BLOG: Assessing confidence and the China PE demand recovery: more scenarios are needed
SINGAPORE (ICIS)–Click here to see the latest blog post on Asian Chemical Connections by John Richardson.
Because China is a managed economy there must be a high level of confidence in many aspects of how the economy is being managed.
How strong will confidence be among consumers and investors during 2023 given the bursting of the property bubble and the sudden reversal of the zero-COVID policies and what’s followed that decision?
The strength of this intangible will probably play the defining role in determining the strength of China’s economic recovery this year, making firm number-based judgements impossible.
But we do have some hard numbers on the amount of excess savings built up since zero-COVID began – $2.6 trillion of additional bank deposits, according to a 24 January Financial Times article.
The FT, however, quoted analysts who said that when you discount money transferred into banks from high-risk financial products, mainly in real estate, and the “natural growth” in savings due to higher incomes, this left just $200 billion of potential “revenge spending”.
How good will China’s exports be in 2023? Has inflation peaked in the West or might a strong China recovery reignite global inflation and dampen exports worth 20% of China’s GDP?
We’ve probably never before faced such an uncertain China outlook, which is why we’ve extended my range of scenarios for China’s polyethylene (PE) demand in 2023, as the main chart in today’s post shows, from the usual three to four scenarios:
- Scenario 1, the ICIS base case, sees 4% average growth across the three grades of PE. This would leave this year’s total demand at around 39m tonnes, up from 2022’s 38m tonnes (note that what should be close to the final demand numbers for last year are now available. This follows the publication of the full trade data for 2022 and ICIS estimates of January-December local production).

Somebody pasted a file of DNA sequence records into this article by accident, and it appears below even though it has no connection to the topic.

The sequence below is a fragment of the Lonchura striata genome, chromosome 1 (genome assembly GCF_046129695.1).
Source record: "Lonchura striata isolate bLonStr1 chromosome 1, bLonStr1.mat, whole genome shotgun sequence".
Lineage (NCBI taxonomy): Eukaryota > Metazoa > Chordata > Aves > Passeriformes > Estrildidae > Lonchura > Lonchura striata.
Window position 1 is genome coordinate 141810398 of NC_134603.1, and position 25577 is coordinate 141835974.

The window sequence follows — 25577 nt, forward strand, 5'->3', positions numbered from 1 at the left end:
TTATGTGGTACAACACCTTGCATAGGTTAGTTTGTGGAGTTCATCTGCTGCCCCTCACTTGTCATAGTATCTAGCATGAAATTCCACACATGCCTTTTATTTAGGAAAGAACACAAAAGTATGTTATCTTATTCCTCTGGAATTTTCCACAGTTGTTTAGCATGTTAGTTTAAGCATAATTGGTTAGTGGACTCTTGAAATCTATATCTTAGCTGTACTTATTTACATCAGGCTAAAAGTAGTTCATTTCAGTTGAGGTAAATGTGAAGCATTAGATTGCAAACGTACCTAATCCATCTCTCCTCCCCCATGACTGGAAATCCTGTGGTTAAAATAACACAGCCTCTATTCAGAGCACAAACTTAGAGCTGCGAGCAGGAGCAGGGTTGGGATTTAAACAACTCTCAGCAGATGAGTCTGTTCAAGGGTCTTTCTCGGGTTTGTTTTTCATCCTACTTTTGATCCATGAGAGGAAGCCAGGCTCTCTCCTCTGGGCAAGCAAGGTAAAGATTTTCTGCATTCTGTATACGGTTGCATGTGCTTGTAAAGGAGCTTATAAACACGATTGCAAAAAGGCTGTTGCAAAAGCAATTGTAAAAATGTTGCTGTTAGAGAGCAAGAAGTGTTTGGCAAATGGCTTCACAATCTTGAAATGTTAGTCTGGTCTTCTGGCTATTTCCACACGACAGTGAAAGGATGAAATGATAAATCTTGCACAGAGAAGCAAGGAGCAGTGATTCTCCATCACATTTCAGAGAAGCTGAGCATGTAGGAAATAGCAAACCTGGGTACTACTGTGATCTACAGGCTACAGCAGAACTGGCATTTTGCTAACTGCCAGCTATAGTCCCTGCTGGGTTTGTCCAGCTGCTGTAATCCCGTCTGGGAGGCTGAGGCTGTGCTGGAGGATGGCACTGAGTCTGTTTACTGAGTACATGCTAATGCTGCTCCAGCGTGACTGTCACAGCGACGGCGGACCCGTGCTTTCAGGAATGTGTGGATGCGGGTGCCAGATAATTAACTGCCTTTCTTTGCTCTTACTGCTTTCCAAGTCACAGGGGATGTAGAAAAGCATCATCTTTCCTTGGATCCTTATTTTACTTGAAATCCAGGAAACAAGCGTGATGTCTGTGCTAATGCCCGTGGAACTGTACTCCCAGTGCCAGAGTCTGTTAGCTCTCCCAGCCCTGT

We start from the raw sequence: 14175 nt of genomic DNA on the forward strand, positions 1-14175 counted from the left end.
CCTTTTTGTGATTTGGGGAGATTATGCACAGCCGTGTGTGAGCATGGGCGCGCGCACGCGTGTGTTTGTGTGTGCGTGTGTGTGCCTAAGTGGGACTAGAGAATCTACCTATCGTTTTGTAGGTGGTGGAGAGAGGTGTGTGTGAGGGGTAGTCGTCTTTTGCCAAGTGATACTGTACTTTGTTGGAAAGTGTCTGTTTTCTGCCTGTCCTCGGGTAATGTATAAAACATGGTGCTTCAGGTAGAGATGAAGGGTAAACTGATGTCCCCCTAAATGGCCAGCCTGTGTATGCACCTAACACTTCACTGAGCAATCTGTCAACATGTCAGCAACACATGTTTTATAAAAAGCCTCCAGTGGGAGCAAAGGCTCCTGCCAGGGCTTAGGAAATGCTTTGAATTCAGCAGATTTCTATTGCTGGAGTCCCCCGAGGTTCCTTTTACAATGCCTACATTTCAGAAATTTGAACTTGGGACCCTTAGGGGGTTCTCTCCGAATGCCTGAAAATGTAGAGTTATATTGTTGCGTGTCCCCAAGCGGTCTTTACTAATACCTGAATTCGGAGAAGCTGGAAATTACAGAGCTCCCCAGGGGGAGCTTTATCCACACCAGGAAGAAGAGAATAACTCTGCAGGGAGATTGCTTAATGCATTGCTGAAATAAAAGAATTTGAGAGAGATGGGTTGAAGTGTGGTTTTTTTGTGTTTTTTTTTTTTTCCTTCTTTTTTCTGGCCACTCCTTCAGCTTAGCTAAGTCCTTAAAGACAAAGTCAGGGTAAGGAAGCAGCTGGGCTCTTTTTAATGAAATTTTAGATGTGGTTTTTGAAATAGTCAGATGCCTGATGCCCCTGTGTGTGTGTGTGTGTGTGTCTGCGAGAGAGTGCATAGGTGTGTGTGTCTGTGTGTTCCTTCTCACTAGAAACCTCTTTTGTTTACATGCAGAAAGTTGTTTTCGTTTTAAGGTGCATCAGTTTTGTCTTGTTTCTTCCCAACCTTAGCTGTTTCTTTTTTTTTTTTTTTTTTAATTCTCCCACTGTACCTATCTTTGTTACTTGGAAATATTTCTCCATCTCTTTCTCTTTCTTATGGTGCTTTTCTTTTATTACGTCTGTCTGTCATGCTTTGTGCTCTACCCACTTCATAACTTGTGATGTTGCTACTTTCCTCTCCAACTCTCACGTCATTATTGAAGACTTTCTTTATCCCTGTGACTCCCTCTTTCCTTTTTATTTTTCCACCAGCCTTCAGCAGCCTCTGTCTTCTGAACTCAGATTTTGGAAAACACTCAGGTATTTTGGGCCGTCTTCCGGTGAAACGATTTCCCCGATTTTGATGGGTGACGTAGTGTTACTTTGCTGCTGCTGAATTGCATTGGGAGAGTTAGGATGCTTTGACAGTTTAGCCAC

- · Scenario 2 (our preferred scenario) would see 2023 demand at approximately 38.5m tonnes (2% growth) with Scenario 3 (minus 2%) at 37m tonnes and Scenario 4 (minus 5%) at 36m tonnes.
And we, of course, need four scenarios for China’s net PE imports with high-density (HDPE) the most vulnerable to a steep decline because its capacity increases over demand have been the highest in the three grades of PE (also the blog post for the relevant slide).
Last year’s net HDPE imports were 5.6m tonnes. They could be as high as 5.1m tonnes in 2023 are as low as 3.4m tonnes.
Anything in the region of 3.4m tonnes would require a razor-like focus on the HDPE net import markets other than China, which are also detailed in today’s post.
Editor’s note: This blog post is an opinion piece. The views expressed are those of the author, and do not necessarily represent those of ICIS.
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